Trolls in Icelandic folktales are common and many Icelanders will tell you that you can see their stony outlines in many hills and mountains. But as you might know, trolls turn into stone when hit by sunlight.
Our famous Yule-lads and their parents Grýla and Leppalúði are trolls, who do not turn to stone when daylight hits but they still do their deeds at night. You can read about the family here and their house pet, the Christmas Cat.
Even if trolls are often stupid and evil in the folktales, some are clever and even if they seem mean-spirited are kind underneath. Well, as long as the person the story is about foils their plans. That is the case of the troll in the tales of the Shepherd of Silfrúnarstaðir.
Read other legends and fairytales:
- Sæmundur the Learned and the Devil
- The Genesis of the Hidden People
- The Deacon of Myrká
- The Tale of Búkolla – Version 1 and 2
- White Cap
- Dear Mother in the Pen, Pen
- The Story of Mjaðveig Mánadóttir
- The Bishop and The Elves
- Katla’s Dream
- Now I should laugh if I were not dead!
- The Story of Bergþór of Bláfell
- The Merman
- “The Darkness is Fun”
- The Sorcerers in The Westman Islands
- The Two Sigurds
- The Merman
- The Manservant and the Water-Elves
- Gold Brow
The Shepherd of Silfrúnarstaðir
A man named Guðmundur lived once upon a time at a farm called Silfrúnarstaðir in the bay of Skagafjörður. He was rich in flocks and looked upon by his neighbors as a man of high esteem and respectability. He was married but had no children.
One Christmas eve, at Silfrúnarstaðir, the herdsman did not return home at night. As he was not found at the sheep pens, the farmer caused a diligent search to be made for him all over the country, but quite in vain.
Next spring Guðmundur hired another shepherd, named Grímur, who was tall and strong and boasted of being able to resist anybody. But the farmer, despite the man’s boldness and strength, warned him to be careful how he ran risks and, on Christmas eve, bade him drive the sheep early into the pens and come home to the farm while it was still daylight. But in the evening, Grímur did not come back. Even though he was searched for far and near, he was never found. People made all sorts of guesses about the cause of his disappearance. But the farmer was full of grief and could not get anyone to act as a shepherd for him after this.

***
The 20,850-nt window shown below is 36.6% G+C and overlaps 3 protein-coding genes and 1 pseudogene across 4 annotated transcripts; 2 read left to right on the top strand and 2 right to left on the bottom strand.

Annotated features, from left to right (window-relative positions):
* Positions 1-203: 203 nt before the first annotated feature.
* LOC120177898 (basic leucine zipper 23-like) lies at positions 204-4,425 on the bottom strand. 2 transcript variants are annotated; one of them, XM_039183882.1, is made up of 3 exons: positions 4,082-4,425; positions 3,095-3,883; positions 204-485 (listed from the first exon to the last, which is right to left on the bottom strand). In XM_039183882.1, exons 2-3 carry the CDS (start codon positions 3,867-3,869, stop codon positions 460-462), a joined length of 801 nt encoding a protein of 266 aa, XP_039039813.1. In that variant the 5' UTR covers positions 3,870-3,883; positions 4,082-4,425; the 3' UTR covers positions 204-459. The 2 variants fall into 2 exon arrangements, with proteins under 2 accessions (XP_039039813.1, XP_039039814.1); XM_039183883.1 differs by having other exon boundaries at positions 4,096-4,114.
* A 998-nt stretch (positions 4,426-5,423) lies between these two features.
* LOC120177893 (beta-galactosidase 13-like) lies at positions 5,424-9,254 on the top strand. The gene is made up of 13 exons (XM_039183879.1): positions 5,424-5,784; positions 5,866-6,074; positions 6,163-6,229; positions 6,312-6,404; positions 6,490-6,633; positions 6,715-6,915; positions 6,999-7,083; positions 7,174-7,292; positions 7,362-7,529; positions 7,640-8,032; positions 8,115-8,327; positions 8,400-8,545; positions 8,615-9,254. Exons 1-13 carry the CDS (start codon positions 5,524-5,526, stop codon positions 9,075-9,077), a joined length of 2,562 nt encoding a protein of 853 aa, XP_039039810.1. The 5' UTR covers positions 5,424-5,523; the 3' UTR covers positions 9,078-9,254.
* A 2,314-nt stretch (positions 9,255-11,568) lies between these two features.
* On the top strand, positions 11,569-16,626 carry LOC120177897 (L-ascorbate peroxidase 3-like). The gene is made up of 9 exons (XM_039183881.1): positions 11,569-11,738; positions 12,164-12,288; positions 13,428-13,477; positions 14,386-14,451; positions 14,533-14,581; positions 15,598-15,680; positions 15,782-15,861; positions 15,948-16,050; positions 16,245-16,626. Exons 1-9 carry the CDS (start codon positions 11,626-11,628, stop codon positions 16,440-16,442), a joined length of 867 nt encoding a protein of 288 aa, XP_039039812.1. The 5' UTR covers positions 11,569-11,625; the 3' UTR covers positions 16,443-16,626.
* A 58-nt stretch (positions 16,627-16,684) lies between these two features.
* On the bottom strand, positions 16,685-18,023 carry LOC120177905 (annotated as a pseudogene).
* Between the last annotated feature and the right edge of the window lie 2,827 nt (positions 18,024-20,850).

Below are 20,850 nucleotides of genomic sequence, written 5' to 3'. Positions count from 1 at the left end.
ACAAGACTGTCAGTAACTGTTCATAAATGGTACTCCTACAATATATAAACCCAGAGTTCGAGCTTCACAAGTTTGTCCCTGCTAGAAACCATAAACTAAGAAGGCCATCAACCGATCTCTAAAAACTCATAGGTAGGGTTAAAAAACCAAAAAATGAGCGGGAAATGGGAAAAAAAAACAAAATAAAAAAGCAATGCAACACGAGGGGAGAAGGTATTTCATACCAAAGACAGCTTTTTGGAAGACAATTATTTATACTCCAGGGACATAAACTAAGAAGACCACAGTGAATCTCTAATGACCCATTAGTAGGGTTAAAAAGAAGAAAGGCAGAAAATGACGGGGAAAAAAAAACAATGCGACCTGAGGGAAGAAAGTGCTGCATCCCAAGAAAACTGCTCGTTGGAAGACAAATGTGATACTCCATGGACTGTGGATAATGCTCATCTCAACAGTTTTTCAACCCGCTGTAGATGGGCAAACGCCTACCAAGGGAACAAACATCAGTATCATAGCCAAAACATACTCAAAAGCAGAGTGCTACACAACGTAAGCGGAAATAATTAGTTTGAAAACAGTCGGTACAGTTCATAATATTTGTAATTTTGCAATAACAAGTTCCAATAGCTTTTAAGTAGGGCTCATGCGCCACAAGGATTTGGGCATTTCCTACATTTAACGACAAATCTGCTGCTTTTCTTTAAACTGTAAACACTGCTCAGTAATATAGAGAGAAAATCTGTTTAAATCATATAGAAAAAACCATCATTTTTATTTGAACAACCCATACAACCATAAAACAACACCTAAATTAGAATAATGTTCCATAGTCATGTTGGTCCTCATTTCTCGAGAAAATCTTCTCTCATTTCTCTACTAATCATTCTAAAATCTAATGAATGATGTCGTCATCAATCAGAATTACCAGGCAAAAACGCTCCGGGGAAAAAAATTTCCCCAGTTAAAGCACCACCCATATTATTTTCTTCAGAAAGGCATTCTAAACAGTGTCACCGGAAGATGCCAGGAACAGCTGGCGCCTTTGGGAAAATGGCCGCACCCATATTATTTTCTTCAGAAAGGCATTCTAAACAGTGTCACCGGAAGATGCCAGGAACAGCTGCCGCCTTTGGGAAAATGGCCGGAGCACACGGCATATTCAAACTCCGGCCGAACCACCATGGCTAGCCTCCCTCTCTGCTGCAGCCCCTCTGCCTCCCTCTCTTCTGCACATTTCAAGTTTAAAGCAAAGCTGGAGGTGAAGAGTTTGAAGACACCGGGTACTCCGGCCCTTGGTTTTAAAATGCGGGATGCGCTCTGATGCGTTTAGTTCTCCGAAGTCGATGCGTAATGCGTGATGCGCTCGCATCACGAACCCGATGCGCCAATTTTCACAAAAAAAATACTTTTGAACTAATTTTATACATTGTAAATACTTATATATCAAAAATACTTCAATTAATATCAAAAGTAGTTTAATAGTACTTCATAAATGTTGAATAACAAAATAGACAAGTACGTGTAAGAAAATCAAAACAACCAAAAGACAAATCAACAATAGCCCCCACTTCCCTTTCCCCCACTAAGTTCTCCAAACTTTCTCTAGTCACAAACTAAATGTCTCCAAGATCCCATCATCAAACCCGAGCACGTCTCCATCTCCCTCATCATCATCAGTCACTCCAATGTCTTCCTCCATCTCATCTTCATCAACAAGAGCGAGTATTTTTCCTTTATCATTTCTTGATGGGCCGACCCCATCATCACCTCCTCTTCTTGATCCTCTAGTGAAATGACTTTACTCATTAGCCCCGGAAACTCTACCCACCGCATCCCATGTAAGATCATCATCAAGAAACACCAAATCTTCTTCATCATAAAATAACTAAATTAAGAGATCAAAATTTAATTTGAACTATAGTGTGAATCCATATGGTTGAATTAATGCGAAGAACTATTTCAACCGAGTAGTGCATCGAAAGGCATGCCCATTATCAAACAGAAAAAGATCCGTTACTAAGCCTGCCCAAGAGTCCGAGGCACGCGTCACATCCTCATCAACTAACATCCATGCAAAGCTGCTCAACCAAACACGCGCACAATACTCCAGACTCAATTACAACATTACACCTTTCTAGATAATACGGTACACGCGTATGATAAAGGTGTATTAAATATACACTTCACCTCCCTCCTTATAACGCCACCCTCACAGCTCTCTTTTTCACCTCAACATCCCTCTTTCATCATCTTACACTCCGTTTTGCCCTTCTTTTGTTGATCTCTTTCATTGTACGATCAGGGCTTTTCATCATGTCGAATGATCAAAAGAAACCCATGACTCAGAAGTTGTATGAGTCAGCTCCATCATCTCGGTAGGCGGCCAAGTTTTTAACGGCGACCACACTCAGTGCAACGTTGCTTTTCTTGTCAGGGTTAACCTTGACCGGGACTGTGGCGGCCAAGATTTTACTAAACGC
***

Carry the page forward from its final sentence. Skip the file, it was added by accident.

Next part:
At this time, a very poor widow lived at Sjávarborg who had several children, of whom the eldest, aged fourteen years, was named Sigurður.
To this woman, the farmer, at last, applied and offered her a large sum of money if she would allow her son to act as a shepherd for him. Sigurður was very anxious that his mother should have all this money. He declared himself most willing to undertake the office. So, he went with the farmer, and during the summer, he was most successful in his new situation and never lost a sheep.
At the end of a certain time, the farmer gave Sigurður a wether, a ewe, and a lamb as a present, with which the youth was much pleased.
First Christmas eve
Guðmundur became attached to him and, on Christmas eve, begged him to come home from his sheep before sunset.
The boy watched the sheep all day long, and when evening approached, he heard heavy footsteps on the mountains. Turning around, he saw coming towards him a gigantic and terrible troll.
She addressed him, saying, “Good evening, my Sigurður. I am come to put you into my bag.”
Sigurður answered, “Are you cracked? Do you not see how thin I am? Surely, I am not worth your notice. But I have a sheep and a fat lamb here which I will give you for your pot this evening.”